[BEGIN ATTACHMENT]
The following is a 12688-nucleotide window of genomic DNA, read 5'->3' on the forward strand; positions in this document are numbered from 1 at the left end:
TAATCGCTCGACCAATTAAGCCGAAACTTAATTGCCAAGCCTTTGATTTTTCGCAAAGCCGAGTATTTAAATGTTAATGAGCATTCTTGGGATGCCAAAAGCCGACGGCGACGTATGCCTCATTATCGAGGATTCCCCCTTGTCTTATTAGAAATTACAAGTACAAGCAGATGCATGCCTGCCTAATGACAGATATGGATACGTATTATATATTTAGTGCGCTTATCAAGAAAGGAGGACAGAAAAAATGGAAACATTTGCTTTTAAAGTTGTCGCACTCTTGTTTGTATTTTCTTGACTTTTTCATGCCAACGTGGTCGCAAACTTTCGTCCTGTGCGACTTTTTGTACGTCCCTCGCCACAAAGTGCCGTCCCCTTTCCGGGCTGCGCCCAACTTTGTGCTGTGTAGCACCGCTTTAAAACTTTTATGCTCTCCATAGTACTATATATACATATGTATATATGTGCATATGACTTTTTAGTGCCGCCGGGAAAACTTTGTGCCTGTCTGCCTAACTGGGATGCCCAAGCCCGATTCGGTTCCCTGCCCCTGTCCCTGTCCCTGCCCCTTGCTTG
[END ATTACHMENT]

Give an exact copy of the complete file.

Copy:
The following is a 12688-nucleotide window of genomic DNA, read 5'->3' on the forward strand; positions in this document are numbered from 1 at the left end:
TAATCGCTCGACCAATTAAGCCGAAACTTAATTGCCAAGCCTTTGATTTTTCGCAAAGCCGAGTATTTAAATGTTAATGAGCATTCTTGGGATGCCAAAAGCCGACGGCGACGTATGCCTCATTATCGAGGATTCCCCCTTGTCTTATTAGAAATTACAAGTACAAGCAGATGCATGCCTGCCTAATGACAGATATGGATACGTATTATATATTTAGTGCGCTTATCAAGAAAGGAGGACAGAAAAAATGGAAACATTTGCTTTTAAAGTTGTCGCACTCTTGTTTGTATTTTCTTGACTTTTTCATGCCAACGTGGTCGCAAACTTTCGTCCTGTGCGACTTTTTGTACGTCCCTCGCCACAAAGTGCCGTCCCCTTTCCGGGCTGCGCCCAACTTTGTGCTGTGTAGCACCGCTTTAAAACTTTTATGCTCTCCATAGTACTATATATACATATGTATATATGTGCATATGACTTTTTAGTGCCGCCGGGAAAACTTTGTGCCTGTCTGCCTAACTGGGATGCCCAAGCCCGATTCGGTTCCCTGCCCCTGTCCCTGTCCCTGCCCCTTGCTTG